At the Exit Fest (July 12-16, 2007) you never know what's around the next corner. Quite literally. This year, there were 15 different stages crammed into every conceivable nook and cranny of the vast Petrovaradin fortress complex, which overlooks the Danube River in Novi Sad, Serbia. On Saturday night, a survey of the grounds revealed 30,000 people raving to Frankie Knuckles in a drained moat on one end and Serbian hip-hop group Beogradski Sindikat rocking a home crowd high on a hill on the other, with everything from Balkan death metal to gypsy folk to drum & bass in between. To some, the number of different genres represented will come as less of a surprise than the fact that there's a festival here at all. Serbia and the Balkans are still fixed in many people's minds as a former war zone following the brutal conflicts that tore the former Yugoslavia apart in the 1990s. While Exit was borne out of that era–beginning as a protest against Slobodan Milosevic in 2000–it has since become one of the largest festivals in Europe and is emblematic of the new spirit of hope in a region genuinely rising from the ashes.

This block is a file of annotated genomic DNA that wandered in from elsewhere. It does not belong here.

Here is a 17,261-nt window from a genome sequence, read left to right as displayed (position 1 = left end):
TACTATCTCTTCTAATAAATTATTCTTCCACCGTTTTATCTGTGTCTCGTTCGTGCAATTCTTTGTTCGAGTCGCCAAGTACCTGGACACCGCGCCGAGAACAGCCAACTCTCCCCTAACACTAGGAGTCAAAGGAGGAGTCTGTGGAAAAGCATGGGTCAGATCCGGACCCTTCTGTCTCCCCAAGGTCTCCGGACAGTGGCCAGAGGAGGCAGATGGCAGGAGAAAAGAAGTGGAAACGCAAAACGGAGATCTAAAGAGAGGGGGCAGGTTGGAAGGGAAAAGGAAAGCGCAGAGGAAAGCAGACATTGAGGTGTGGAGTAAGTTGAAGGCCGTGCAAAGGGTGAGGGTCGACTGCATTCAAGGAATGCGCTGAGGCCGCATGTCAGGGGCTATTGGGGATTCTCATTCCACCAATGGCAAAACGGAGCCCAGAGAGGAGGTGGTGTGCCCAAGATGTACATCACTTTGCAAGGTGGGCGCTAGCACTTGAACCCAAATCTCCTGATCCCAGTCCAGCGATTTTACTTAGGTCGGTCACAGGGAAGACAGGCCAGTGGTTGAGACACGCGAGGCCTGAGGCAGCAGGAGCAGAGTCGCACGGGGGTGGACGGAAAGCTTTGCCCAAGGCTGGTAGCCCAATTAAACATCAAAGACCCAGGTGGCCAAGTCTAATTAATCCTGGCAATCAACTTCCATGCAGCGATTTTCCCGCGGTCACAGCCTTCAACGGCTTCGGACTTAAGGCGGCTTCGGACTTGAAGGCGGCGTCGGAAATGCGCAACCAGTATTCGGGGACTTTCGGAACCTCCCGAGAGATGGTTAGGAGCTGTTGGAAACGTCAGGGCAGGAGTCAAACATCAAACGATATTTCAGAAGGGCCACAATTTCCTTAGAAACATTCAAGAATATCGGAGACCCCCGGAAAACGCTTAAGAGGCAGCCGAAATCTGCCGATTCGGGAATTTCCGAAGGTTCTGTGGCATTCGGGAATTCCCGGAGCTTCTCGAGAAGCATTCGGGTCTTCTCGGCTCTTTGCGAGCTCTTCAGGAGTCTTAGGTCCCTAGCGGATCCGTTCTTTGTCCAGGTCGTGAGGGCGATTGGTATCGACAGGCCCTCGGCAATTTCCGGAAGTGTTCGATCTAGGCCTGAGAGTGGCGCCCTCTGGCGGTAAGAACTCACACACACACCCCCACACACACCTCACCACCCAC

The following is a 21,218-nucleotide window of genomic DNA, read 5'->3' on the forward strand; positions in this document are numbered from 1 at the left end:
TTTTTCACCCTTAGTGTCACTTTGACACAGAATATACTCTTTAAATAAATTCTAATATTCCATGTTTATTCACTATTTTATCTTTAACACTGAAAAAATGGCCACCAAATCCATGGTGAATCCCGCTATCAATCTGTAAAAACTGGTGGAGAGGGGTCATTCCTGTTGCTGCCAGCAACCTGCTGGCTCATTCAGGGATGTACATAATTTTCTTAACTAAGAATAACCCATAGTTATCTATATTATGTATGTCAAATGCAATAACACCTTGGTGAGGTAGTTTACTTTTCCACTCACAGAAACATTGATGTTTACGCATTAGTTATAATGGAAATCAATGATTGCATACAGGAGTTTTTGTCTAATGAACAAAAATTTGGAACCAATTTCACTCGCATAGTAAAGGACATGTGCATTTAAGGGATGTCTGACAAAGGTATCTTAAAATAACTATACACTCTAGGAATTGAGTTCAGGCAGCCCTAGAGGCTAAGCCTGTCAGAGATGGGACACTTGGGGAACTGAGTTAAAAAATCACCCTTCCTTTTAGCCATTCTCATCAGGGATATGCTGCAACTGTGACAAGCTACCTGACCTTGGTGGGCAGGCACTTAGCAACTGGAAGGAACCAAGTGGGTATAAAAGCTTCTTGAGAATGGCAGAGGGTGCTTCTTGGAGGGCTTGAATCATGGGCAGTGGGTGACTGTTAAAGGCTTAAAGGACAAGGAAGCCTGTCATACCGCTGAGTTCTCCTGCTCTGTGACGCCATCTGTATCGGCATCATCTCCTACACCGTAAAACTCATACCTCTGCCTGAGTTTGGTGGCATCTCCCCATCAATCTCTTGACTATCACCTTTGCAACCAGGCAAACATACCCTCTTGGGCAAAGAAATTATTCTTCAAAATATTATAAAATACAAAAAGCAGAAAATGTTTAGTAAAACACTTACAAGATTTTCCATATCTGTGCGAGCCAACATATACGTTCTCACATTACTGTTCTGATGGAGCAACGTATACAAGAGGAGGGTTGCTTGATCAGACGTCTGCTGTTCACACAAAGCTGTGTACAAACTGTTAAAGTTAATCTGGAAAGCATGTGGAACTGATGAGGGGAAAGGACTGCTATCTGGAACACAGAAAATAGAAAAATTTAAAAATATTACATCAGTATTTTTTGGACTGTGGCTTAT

Speaking of finding things in unusual corners of Eastern Europe, XLR8R also checked out the second year of the Garden Festival (July 6-8) in Croatia. Although this country's beautiful coastline means its tourism industry has recovered quicker than that of its former enemy, it's hardly the first place you'd expect to find this kind of boutique festival. Dwarfed by Exit in size, but certainly not in atmosphere, Croatia's first international dance music festival drew a few thousand people, who danced al fresco to nu-jazz stalwarts Mr. Scruff, Rainer Truby, and Domu in the fishing village of Petrcane, and set sail on boat parties as the sun set on the glistening Adriatic–and, hopefully, the Balkans' troubled history.